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  • Writer's pictureJen

Horror Fiction as a Metaphor for Real Issues

Updated: Jul 25, 2023

I recently wrote a story about a vampire - only, the story wasn't really about a vampire at all. Using horror as a metaphor for real issues is a powerful tool to explore and address the problems that exist in the real world.

Horror delves into the depths of our personal and collective fears and sheds light on bigger societal and psychological themes. It can also be a great way to talk about difficult subjects and a point of catharsis for writers and readers alike.

Here are a few reasons why we might write horror to work through our own problems:

Fear of the Unknown

Horror preys upon the fear of the unknown and the mysterious forces lurking in the shadows. This fear can symbolise broader worries we have about the uncertainties of life, like the fear of change or the anxiety surrounding unfamiliar cultures, technologies or ideologies.

When we confront and explore these fears through horror stories, we can find insights into our fear-driven responses and begin to understand why we react to certain things in the ways that we do. I think that this helps us to understand ourselves a little better.

Supernatural Entities as Metaphors

Monsters, ghosts, vampires, and other supernatural beings in horror fiction can serve as metaphors for real-life threats or societal issues. They can also embody our collective anxieties, representing deep-rooted fears such as mortality, loss, addiction, or the darkness within human nature (I'm sure we've all got a wicked streak in there somewhere!).

But through symbolic supernatural creatures, we can examine our own struggles and challenges. Here are some examples of what I mean:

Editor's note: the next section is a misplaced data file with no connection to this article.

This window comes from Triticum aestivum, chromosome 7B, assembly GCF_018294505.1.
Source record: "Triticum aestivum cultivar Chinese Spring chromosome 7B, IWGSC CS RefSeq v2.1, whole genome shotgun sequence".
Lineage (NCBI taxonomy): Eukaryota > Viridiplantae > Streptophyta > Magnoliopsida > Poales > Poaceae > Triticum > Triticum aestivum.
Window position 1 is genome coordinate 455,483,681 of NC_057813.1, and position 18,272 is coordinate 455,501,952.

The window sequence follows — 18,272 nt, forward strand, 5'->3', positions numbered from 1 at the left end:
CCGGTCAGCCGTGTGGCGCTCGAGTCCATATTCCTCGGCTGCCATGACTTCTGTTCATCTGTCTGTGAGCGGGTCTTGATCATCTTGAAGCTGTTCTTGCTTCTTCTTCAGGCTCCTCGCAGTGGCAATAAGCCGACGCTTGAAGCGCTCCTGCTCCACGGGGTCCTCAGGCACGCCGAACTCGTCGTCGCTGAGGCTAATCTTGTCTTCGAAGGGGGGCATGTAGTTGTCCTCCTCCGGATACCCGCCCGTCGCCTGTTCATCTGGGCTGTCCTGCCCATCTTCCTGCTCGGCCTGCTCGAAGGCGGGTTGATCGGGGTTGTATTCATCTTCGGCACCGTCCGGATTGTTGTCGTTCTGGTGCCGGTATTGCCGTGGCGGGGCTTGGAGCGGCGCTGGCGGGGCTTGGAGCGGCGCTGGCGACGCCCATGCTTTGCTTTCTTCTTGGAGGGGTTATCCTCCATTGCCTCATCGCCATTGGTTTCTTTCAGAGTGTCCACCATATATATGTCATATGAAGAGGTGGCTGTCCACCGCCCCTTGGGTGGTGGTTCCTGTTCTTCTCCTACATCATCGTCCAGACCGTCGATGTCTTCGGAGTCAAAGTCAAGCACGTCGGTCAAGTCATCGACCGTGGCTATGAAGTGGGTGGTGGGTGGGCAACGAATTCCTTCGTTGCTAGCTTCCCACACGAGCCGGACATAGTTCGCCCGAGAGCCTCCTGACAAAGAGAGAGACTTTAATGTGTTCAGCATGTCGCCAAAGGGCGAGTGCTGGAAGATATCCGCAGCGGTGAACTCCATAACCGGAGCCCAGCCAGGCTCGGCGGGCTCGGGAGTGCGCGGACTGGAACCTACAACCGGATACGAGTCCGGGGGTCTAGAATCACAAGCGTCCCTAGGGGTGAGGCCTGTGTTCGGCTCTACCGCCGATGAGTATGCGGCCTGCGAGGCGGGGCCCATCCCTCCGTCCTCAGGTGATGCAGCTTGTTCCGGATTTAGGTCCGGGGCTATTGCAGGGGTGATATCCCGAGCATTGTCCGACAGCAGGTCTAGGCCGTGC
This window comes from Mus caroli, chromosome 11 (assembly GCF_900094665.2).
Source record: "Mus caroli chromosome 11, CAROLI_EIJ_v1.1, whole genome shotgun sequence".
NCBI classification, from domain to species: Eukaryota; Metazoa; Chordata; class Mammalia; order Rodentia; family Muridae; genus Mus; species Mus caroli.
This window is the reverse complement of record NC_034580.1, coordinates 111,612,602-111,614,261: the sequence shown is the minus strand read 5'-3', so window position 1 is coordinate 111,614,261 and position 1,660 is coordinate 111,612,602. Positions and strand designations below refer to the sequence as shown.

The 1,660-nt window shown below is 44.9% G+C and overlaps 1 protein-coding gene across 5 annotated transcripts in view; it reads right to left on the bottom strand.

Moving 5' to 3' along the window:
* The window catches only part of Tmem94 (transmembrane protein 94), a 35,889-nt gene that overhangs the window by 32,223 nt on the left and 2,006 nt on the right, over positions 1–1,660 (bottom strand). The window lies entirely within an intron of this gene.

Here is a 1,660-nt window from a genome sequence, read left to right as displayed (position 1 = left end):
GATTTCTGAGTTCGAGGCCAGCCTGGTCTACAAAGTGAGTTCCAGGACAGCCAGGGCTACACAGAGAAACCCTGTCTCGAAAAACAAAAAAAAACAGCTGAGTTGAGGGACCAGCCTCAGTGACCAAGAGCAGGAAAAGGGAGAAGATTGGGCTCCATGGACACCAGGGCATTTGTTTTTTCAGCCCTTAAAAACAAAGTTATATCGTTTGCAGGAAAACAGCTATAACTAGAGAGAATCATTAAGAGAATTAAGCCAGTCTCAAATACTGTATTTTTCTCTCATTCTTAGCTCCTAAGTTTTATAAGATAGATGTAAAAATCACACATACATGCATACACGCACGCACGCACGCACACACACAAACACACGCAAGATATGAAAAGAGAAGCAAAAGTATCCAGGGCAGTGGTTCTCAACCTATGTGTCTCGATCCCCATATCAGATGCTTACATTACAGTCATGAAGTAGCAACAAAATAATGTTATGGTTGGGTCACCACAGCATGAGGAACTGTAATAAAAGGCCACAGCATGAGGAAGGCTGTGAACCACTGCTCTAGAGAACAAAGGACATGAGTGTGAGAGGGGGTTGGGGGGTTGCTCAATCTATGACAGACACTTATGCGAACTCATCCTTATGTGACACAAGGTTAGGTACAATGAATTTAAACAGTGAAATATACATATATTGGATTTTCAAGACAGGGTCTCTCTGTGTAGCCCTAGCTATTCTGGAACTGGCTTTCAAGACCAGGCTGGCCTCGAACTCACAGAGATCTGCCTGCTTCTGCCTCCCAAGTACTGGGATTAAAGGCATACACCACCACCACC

1. Inner Demons: Supernatural creatures can represent our internal struggles, fears, flaws, repressed emotions, trauma, or destructive tendencies. When we personify our inner demons, we can look closely at the psychological and emotional complexities of our own character.

  2. Symbolising Evil or Corruption: Demons, monsters and malevolent spirits often represent the presence of evil or corruption in the real world, like societal issues, oppressive systems, or the darker aspects of human nature. Horror fiction gives us a platform to critique and challenge real-world injustices or explore the consequences of unchecked power.

  3. Exploration of Otherness: Vampires, werewolves and aliens can serve as metaphors for otherness or marginalised identities. These entities may symbolise the experiences of outsiders, individuals who feel alienated or different from the societal norms.. Through these types of metaphors, we can explore themes of acceptance, discrimination and the search for belonging.

  4. The Human Condition: We all have desires, fears, regrets and aspirations, and we can use the supernatural to represent these inner feelings. Take ghosts, who can embody our unresolved regrets; or shapeshifters, who can symbolise the fluidity of identity.

Social Commentary

How many times have you seen the news or heard someone talking about a societal injustice and you've felt so incredibly angry, but had no outlet for that anger? Writing horror can actually give us an platform to comment on the things that happen around us.